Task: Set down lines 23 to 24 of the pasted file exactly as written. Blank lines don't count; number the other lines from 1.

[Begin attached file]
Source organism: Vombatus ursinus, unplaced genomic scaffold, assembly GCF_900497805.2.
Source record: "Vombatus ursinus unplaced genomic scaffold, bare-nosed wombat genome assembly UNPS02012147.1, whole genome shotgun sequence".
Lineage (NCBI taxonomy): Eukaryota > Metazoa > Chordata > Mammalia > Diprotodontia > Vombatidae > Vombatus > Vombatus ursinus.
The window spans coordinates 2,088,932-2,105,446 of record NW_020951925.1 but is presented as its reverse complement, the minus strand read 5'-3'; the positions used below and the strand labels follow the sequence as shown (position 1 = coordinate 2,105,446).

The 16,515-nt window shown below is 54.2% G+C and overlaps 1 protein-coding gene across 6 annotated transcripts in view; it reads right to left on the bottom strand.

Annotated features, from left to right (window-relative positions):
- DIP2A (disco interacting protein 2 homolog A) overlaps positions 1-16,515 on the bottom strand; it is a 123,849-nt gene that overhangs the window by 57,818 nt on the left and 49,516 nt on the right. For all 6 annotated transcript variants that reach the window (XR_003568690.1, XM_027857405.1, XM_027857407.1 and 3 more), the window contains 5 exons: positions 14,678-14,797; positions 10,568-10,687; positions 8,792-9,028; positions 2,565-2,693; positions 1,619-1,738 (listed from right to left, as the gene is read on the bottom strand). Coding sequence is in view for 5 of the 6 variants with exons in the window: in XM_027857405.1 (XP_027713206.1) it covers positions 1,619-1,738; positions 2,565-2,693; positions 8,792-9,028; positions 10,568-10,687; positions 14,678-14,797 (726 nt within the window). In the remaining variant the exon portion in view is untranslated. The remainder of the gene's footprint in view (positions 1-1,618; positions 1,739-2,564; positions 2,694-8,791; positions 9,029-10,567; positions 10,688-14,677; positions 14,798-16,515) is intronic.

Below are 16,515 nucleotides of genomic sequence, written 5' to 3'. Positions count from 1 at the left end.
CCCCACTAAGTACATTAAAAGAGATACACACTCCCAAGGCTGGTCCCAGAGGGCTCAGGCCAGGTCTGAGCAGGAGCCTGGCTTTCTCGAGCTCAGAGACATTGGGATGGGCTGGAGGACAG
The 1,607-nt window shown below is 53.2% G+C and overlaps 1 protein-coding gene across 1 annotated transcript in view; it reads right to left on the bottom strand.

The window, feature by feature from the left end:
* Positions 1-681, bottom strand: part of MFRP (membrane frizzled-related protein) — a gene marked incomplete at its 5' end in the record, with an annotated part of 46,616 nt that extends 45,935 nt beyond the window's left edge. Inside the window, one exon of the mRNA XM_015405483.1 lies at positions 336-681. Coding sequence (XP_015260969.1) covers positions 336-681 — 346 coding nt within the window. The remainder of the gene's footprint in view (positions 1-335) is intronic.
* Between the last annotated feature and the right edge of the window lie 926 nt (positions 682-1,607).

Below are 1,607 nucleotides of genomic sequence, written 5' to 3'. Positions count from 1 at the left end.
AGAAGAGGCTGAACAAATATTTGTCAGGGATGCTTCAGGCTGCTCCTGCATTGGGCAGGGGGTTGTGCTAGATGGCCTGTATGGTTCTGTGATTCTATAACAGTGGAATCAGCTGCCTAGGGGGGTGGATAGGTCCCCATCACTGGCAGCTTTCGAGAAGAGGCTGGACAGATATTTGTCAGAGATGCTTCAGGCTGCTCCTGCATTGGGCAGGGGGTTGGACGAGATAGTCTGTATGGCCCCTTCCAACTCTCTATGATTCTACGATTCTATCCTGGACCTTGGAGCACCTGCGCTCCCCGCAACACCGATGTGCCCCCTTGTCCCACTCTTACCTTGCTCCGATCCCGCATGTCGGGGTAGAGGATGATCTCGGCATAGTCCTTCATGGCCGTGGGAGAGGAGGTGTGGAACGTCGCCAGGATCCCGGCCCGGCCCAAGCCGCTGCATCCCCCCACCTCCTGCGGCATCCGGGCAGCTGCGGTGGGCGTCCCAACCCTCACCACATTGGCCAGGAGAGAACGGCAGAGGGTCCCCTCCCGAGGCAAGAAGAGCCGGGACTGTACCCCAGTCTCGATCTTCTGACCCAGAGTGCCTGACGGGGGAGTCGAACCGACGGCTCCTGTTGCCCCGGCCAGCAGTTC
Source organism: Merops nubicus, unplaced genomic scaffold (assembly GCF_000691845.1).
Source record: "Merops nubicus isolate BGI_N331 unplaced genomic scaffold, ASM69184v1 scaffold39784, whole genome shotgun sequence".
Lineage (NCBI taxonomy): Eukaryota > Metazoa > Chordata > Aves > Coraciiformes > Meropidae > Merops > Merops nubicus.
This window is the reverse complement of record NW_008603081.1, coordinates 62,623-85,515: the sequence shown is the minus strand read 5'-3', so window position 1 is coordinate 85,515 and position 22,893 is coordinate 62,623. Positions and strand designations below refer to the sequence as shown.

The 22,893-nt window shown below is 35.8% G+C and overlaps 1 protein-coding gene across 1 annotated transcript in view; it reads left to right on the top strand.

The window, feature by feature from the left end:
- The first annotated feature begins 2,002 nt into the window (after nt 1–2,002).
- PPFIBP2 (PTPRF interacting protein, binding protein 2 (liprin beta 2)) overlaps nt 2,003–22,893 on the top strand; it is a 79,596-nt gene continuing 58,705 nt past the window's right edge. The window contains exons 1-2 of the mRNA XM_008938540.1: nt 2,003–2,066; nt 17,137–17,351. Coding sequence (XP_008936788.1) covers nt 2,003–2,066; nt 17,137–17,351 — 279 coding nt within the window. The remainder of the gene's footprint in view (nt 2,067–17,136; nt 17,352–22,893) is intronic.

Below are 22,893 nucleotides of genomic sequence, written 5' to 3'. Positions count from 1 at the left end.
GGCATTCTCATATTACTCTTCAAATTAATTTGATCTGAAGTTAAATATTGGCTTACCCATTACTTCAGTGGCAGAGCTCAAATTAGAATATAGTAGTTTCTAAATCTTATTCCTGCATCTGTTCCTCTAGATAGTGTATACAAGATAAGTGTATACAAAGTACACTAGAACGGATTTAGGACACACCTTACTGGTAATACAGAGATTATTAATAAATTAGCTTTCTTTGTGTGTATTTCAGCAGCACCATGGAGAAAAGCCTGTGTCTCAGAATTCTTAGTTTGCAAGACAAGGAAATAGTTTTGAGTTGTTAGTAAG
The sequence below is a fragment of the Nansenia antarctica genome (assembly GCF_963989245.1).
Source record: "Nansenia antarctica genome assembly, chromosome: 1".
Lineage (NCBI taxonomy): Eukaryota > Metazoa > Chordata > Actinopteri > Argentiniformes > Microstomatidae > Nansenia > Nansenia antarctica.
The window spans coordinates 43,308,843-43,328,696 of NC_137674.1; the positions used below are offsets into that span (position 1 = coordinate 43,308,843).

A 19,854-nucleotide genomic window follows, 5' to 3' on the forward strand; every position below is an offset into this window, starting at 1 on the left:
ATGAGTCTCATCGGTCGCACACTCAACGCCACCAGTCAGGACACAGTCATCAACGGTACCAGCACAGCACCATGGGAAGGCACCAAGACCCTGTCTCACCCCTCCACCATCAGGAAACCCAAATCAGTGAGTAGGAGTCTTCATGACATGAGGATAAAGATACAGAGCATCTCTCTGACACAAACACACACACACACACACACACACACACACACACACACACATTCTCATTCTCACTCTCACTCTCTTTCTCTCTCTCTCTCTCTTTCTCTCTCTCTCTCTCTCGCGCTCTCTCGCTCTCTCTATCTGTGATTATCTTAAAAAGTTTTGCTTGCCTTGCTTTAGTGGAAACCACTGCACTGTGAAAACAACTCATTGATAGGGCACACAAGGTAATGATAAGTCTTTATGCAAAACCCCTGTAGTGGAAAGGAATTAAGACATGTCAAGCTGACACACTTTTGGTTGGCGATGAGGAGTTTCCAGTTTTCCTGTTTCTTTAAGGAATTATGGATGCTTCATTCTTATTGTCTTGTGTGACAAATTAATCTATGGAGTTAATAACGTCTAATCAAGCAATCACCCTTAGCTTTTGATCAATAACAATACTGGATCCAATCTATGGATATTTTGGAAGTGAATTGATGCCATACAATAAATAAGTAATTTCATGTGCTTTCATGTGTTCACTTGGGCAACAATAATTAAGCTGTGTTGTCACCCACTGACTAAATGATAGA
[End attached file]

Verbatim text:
- PPFIBP2 (PTPRF interacting protein, binding protein 2 (liprin beta 2)) overlaps nt 2,003–22,893 on the top strand; it is a 79,596-nt gene continuing 58,705 nt past the window's right edge. The window contains exons 1-2 of the mRNA XM_008938540.1: nt 2,003–2,066; nt 17,137–17,351. Coding sequence (XP_008936788.1) covers nt 2,003–2,066; nt 17,137–17,351 — 279 coding nt within the window. The remainder of the gene's footprint in view (nt 2,067–17,136; nt 17,352–22,893) is intronic.

Below are 22,893 nucleotides of genomic sequence, written 5' to 3'. Positions count from 1 at the left end.